Dr. Anthony Fauci says that theaters and other live entertainment venues could reopen “some time in the fall of 2021.”
The director of the National Institute of Allergy and Infectious Diseases gave an update on when he thinks the performing arts will be able to reopen during a virtual conference held by the Association of Performing Arts Professionals.
According to The New York Times, Fauci said that the country will have to reach an effective level of herd immunity, which requires vaccinating from 70 percent to 85 percent of the population, before theaters and other venues will be able to reopen.
“If everything goes right, this is will occur some time in the fall of 2021,” Fauci said, “so that by the time we get to the early to mid-fall, you can have people feeling safe performing onstage as well as people in the audience.”
Fauci went on to say that if vaccine distribution succeeded, theaters with good ventilation and proper air filters might not need to place many restrictions for performances by the fall — except asking their audience members to wear masks, which he suggested could continue to be a norm for the foreseeable future.
Small live music and entertainment venues have been hard-hit during the coronavirus pandemic, with 90 percent of venue owners, promoters, and bookers previously reporting they were at risk of closing without additional financial assistance and an estimated $9 billion in losses.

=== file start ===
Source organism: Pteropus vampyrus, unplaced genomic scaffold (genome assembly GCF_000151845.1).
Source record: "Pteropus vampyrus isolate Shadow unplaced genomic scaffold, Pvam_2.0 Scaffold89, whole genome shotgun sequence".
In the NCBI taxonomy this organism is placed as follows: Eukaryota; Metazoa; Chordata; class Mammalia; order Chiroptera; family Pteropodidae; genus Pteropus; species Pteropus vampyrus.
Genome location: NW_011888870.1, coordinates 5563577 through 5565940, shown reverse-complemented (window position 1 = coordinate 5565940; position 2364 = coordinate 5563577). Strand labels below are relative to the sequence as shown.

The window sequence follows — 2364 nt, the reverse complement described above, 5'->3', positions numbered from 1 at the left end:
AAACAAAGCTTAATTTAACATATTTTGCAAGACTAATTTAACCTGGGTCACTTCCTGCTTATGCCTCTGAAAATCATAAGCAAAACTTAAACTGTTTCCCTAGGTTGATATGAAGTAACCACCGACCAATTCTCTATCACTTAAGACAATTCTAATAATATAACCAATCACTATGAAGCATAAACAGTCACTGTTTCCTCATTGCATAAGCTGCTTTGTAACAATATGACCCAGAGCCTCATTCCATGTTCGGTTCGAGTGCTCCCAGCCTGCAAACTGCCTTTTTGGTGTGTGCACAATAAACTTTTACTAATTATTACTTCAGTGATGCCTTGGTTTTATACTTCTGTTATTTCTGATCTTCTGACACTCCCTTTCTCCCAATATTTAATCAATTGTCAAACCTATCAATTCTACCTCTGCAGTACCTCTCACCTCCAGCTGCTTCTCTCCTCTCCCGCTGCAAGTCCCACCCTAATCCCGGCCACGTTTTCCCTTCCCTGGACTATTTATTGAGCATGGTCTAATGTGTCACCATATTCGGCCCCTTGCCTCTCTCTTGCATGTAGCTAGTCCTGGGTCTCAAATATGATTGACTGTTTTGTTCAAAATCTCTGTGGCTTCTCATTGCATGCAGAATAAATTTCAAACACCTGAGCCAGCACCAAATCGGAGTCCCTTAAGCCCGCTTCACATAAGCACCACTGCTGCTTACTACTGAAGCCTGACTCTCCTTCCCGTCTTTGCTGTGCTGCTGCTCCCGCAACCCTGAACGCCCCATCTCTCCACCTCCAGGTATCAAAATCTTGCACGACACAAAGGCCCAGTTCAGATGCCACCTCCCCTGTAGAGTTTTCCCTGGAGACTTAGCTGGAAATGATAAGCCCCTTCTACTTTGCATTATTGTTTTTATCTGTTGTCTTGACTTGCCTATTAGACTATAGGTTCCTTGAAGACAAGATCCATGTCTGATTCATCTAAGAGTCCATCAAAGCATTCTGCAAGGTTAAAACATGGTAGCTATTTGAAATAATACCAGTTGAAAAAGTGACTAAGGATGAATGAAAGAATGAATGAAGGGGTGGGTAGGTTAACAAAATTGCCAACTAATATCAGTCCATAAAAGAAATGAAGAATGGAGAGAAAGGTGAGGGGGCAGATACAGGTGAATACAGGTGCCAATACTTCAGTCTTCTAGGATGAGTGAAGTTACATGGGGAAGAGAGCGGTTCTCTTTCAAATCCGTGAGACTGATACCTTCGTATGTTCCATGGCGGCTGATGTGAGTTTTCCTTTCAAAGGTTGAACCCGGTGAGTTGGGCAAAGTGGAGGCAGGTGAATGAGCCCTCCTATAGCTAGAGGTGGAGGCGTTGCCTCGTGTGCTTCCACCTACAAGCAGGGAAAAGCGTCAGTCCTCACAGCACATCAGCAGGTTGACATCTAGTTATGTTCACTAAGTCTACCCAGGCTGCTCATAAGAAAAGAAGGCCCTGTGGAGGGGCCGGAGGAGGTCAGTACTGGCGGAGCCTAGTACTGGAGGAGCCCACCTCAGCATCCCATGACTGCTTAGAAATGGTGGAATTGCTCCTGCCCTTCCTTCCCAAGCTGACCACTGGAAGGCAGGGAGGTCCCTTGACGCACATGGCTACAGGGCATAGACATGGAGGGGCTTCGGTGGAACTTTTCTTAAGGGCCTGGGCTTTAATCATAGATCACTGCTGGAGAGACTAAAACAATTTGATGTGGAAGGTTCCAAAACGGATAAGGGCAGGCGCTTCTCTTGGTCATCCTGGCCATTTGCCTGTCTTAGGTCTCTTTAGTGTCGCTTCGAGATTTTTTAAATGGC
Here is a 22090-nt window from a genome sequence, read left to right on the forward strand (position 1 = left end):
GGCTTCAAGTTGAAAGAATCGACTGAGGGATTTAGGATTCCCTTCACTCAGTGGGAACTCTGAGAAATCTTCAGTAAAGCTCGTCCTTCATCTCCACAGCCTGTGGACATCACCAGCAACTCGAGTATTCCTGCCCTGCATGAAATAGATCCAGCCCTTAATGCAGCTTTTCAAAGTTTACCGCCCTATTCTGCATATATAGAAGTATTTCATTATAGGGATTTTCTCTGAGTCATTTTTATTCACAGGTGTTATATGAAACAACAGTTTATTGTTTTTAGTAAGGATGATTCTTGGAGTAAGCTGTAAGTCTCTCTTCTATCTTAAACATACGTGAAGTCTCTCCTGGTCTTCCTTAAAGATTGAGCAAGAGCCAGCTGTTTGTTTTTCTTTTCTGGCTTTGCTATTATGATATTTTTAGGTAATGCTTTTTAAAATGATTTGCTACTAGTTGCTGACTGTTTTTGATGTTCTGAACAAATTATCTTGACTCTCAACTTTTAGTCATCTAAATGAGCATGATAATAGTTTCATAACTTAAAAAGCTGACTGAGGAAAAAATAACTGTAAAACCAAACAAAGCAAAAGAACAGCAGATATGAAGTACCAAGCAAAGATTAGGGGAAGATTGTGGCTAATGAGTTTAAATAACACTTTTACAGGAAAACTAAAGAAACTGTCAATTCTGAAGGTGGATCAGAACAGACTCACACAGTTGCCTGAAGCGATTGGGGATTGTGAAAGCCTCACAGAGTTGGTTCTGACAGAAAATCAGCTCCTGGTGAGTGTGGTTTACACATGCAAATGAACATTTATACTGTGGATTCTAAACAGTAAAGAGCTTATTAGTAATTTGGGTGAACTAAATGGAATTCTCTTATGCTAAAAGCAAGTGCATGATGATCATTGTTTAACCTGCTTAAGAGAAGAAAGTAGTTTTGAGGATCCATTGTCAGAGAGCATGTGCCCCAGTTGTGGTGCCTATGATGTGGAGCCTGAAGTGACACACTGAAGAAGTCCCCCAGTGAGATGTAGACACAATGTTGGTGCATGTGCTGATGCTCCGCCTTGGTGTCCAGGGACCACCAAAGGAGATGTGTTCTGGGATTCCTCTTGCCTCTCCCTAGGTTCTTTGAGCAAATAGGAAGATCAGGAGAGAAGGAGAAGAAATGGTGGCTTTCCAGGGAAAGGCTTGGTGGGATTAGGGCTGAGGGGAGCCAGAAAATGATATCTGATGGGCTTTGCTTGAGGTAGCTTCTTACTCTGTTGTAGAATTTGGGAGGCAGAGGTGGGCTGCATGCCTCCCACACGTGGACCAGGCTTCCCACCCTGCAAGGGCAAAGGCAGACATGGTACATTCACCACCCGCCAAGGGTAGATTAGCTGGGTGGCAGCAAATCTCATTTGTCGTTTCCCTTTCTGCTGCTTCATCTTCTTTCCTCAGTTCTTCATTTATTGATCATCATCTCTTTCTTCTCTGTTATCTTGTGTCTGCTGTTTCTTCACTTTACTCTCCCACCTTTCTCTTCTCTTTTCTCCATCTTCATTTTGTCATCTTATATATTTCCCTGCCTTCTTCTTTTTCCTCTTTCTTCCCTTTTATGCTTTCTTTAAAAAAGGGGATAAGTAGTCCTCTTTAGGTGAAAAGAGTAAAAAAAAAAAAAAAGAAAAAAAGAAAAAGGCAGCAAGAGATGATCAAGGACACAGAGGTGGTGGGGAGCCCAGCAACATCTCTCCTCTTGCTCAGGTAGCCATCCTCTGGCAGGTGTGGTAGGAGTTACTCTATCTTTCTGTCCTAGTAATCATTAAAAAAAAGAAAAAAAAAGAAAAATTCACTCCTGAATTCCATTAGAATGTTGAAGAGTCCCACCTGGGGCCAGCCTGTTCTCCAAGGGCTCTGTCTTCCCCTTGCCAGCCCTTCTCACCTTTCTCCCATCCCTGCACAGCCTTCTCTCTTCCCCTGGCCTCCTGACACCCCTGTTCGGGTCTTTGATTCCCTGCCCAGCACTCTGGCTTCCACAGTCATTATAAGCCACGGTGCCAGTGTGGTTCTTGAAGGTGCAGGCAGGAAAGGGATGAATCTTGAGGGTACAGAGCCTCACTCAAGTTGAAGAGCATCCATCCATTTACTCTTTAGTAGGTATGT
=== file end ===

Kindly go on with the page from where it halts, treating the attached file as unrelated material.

Last month, congessional leaders announced a new COVID-19 relief bill that will include funding for independent music venues that have been closed throughout the pandemic.
Speaker of the House Nancy Pelosi and Senate Minority Leader Chuck Schumer issued a statement saying the long-overdue $900 billion stimulus deal bill includes “$15 billion in dedicated funding for live venues, independent movie theaters, and cultural institutions.”
Also in December, concert trade publication Pollstar released its year-end report in which it said that the total lost revenue for the live events industry in 2020 was more than $30 billion. This figure includes “unreported events, ancillary revenues, including sponsorships, ticketing, concessions, merch, transportation, restaurants, hotels, and other economic activity tied to the live events.”